Grotesques is a series of video based compositions based on a deep study of the Grotesque Italian frescos on the ceiling of the artist’s corridor in the Uffizi, Florence. While I study these every time I visit, this time I would like to spend extended time with them (more than the usual 20 minute, one afternoon visit) and specifically research, visually, the connection between this work and the Imperial Roman frescoes that were discovered around the same period that these were painted. Ultimately, the goal is for me to make a new body of work. Within these stylistic frameworks, I will interject my cast of surrealist characters, video based performances, and feminist concerns. As I discovered the last time I was in Rome, the quality of light and color is warmer there than in Massachusetts and it would behoove me to shoot more footage in that light, which is tough to recreate here, and with the architectural props and weird juxtapositions widely available in the ruins of ancient Rome
Grotesques is a new direction for me inspired by a deep love of traditional Renaissance technique offset by my joy of Surrealism. I use surreal image metaphors to communicate a general state of anxiety and abject horror that I carry about the world. I interpret Alessandro Allori’s Uffizi Grotesques ceiling frescos as a kind of natural history collection of real and imaginary characters. Woven into his scenes are examples of humans, monsters, allegory, architecture, and plants and animals with no distinction between real and unnatural. Busy as they are and intended for a sophisticated audience, I imagine they also held local social commentary like the Decameron, only lost to us now.
"Visiting Dora Maar" began as a study of “falling apart” and “pulling oneself together”, visually considered in the lens of the canonical art history portrait. Dora Maar, an artist, was Picasso’s lover. He created a portrait where her features seem to fracture, move about in space and time and come undone. I evolved this into a moving image meditation of identity and self-assembly using video images of myself.
The gesture depicted in “Shredding” is to mutely grind my head away at a stack of art material, loosing my physical body in the process. "Shredding" is a meditation on my art predecessors, who are intimidating and who are shown in the video in art monograph book form.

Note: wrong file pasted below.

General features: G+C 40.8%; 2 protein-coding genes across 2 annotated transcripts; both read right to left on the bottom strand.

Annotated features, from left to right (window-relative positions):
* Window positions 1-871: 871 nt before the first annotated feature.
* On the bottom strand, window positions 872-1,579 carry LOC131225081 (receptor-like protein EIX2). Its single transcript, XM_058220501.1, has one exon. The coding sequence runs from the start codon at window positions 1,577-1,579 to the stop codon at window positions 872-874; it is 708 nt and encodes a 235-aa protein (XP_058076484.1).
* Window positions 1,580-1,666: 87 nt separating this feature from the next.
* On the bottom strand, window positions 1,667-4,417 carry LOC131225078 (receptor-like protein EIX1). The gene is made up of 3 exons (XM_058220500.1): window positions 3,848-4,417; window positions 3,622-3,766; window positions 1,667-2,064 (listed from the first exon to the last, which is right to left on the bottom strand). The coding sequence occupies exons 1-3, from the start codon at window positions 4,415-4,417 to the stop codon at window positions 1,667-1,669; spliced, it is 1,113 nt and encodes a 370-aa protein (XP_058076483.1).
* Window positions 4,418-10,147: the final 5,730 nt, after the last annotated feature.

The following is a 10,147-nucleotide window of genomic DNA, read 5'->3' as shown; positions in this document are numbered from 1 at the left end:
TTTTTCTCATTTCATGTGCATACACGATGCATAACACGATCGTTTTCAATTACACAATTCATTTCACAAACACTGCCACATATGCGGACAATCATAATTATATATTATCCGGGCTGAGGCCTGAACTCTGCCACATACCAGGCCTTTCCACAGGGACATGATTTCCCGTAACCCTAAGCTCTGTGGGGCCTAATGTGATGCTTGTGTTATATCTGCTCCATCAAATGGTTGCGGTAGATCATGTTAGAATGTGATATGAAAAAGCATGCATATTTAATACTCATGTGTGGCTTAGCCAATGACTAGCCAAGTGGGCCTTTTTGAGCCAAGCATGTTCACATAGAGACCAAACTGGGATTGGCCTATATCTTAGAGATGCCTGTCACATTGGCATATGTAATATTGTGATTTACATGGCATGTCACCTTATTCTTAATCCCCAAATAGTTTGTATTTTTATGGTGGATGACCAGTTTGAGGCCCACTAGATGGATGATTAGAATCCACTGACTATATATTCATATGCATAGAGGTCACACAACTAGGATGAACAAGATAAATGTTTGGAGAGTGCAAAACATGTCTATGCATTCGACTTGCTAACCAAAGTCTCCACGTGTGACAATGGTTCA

“Navel Gazing” is rooted in discoveries of motherhood and the psychological and physical transformations of this new state of being. The maternal body morphs in uncontrollable ways and a weird alchemy occurs in the gut. "Navel Gazing", is a play on the narcissism of motherhood and the horror of the unexpected thing growing inside. "Up in Smoke" came from a dream.
“Sleep Deprivation will be Televised” is a self portrait inspired by insomnia and the muddle of dreams and late night television that occupies the space of sleep. Ultimately these images transform the user into nothing more than a cathode ray tube head
Ellen Wetmore’s artworks inspire a blend of humor and horror. Her work focuses on lived experience blended with well-honed paranoia, using her body as the primary vehicle. Wetmore’s video projects have been featured in screenings at the Sandwell Arts Trust in the West Midlands, UK, Ciné Lumière in London, the Dorsky Gallery in Long Island, NY, Currents, Santa Fe, New Mexico, CologneOff, Cologne, Germany, Videoholica in Bulgaria, and the MIA screen in Cairo. Her most recent work is on the 80-foot tall 7-screen marquee at the Boston Convention and Exhibition Center. She is a 2012 School of the Museum of Fine Arts Traveling Fellow and a finalist for the Museum of Fine Arts Boston solo show award. In 2014 she was the subject of an exhibition at the Sarah Doyle Gallery of Brown University and in 2015 she had a solo show at Living Arts of Tulsa. She was a summer 2015 visiting artist at the American Academy of Rome and served as a juror for the video dance festival InShadow of Lisbon. In 2016 she will be a resident at Signal Culture in Owego, New York, and at Shenkar College of Engineering and Design. Her work can be found online at http://www.ellenwetmore.com, and on Vimeo. “Art is the mitigation of an atrocious world.” She lives in Groton, Massachusetts and is an Associate Professor of Art at the University of Massachusetts, Lowell.